The National Oceanographic Data Center (NODC) was one of the national environmental data centers operated by the National Oceanic and Atmospheric Administration (NOAA) of the U.S. Department of Commerce. The main NODC facility was located in Silver Spring, Maryland and was made up of five divisions. The NODC also had field offices collocated with major government or academic oceanographic laboratories in Stennis Space Center, MS; Miami, FL; La Jolla, San Diego, California; Seattle, WA; Austin, Texas; Charleston, South Carolina; Norfolk, Virginia; and Honolulu, Hawaii. In 2015, NODC was merged with the National Climatic Data Center and the National Geophysical Data Center into the National Centers for Environmental Information (NCEI).
The Federal Protective Service (FPS) is the uniformed security police division of the United States Department of Homeland Security (DHS}. FPS is "the federal agency charged with protecting and delivering integrated law enforcement and security services to facilities owned or leased by the General Services Administration "—over 9,000 buildings—and their occupants.
Don W. Wilson was appointed the Archivist of the United States, serving from December 4, 1987, to March 24, 1993.
The Military Personnel Records Center (NPRC-MPR) is a branch of the National Personnel Records Center and is the repository of over 56 million military personnel records and medical records pertaining to retired, discharged, and deceased veterans of the U.S. armed forces.
The United States government classification system is established under Executive Order 13526, the latest in a long series of executive orders on the topic. Issued by President Barack Obama in 2009, Executive Order 13526 replaced earlier executive orders on the topic and modified the regulations codified to 32 C.F.R. 2001. It lays out the system of classification, declassification, and handling of national security information generated by the U.S. government and its employees and contractors, as well as information received from other governments.
The Leo J. Ryan Memorial Federal Building, also known as the Leo J. Ryan Memorial Federal Archives and Records Center, is a United States government office facility which opened in 1973, and is located in San Bruno, California. It houses the National Archives and Records Administration (NARA) for the Pacific Sierra Region of the United States. The building was renamed in honor and memory of U.S. Representative Leo J. Ryan, through Congressional legislation which passed in 1984.
The President John F. Kennedy Assassination Records Collection Act of 1992, or the JFK Records Act, is a public law passed by the United States Congress, effective October 26, 1992. It directed the National Archives and Records Administration (NARA) to establish a collection of records to be known as the President John F. Kennedy Assassination Records Collection. It stated that the collection shall consist of copies of all U.S. government records relating to the 1963 assassination of President John F. Kennedy, and that they are to be housed in the NARA Archives II building in College Park, Maryland. The collection also included any materials created or made available for use by, obtained by, or otherwise came into the possession of any state or local law enforcement office that provided support or assistance or performed work in connection with a federal inquiry into the assassination.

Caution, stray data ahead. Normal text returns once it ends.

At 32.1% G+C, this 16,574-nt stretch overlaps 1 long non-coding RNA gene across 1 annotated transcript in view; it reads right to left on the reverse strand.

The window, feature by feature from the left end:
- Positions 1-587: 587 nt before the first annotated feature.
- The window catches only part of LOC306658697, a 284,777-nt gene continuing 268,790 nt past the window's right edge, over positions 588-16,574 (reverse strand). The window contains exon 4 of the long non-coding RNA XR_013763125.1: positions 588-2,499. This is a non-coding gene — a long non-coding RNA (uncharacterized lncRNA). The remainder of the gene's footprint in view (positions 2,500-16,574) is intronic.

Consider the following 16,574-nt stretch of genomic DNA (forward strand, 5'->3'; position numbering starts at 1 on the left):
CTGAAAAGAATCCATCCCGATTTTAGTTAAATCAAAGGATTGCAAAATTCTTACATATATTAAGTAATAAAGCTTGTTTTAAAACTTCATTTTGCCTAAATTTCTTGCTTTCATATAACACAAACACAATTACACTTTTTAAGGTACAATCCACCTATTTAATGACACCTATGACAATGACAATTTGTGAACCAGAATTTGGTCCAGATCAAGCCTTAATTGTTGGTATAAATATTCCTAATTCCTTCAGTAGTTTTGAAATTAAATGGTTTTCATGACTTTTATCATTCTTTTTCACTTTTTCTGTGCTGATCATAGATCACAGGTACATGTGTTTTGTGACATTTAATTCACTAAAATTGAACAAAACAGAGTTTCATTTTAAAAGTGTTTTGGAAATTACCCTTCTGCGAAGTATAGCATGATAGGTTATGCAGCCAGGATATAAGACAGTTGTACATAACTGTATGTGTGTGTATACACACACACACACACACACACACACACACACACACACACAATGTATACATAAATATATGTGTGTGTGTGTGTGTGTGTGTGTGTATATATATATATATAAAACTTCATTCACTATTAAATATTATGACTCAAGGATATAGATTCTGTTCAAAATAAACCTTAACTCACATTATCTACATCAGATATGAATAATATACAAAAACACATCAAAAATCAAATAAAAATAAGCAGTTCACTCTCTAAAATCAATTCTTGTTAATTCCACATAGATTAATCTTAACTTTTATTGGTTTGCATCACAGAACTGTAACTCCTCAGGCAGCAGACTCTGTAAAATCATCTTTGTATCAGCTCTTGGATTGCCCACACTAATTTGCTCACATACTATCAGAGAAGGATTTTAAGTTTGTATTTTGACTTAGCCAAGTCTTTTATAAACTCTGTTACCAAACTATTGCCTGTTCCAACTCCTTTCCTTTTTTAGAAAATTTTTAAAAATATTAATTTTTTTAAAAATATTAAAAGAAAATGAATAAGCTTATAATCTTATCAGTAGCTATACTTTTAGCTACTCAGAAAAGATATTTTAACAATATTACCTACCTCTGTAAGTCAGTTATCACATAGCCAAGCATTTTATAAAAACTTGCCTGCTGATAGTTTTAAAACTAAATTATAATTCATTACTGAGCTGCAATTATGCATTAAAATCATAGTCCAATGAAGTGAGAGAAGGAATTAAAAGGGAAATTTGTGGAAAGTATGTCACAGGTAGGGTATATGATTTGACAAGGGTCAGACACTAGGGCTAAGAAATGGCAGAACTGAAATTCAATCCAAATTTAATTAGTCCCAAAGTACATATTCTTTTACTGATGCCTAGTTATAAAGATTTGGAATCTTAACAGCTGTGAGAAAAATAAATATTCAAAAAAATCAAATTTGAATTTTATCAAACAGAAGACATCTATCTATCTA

The Presidential and Federal Records Act Amendments of 2014 is a United States federal statute which amended the Presidential Records Act and Federal Records Act. Introduced as H.R. 1233, it was signed into law by President Barack Obama on November 26, 2014.
The Washington National Records Center (WNRC) in Suitland, Maryland, stores and references records of U.S. Federal agencies located in the District of Columbia, Maryland, Virginia and West Virginia.
The Federal Records Act of 1950 is a United States federal law that was enacted in 1950. It provides the legal framework for federal records management, including record creation, maintenance, and disposition.
Federal Statistical Research Data Centers are partnerships between U.S. federal government statistical agencies and leading research institutions to provide secure facilities located throughout the United States that provide access to restricted-use microdata for statistical purposes to authorized individuals. There are 29 FSRDCs across the country, primarily located at academic institutions and federal reserve banks.
The organization of the National Archives and Records Administration refers to the administrative and bureaucratic structure of the National Archives and Records Administration of the United States. The National Archives is considered an independent federal government agency, receiving this status in 1985 after existing under the General Services Administration since the National Archives' founding in 1934.
The National Archives at Seattle is a regional facility of the U.S. National Archives and Records Administration Pacific Region located in Seattle, Washington. The archives building is situated in the Windermere neighborhood of Northeast Seattle, near Magnuson Park, and holds 56,000 cubic feet (1,600 m3) of documents and artifacts.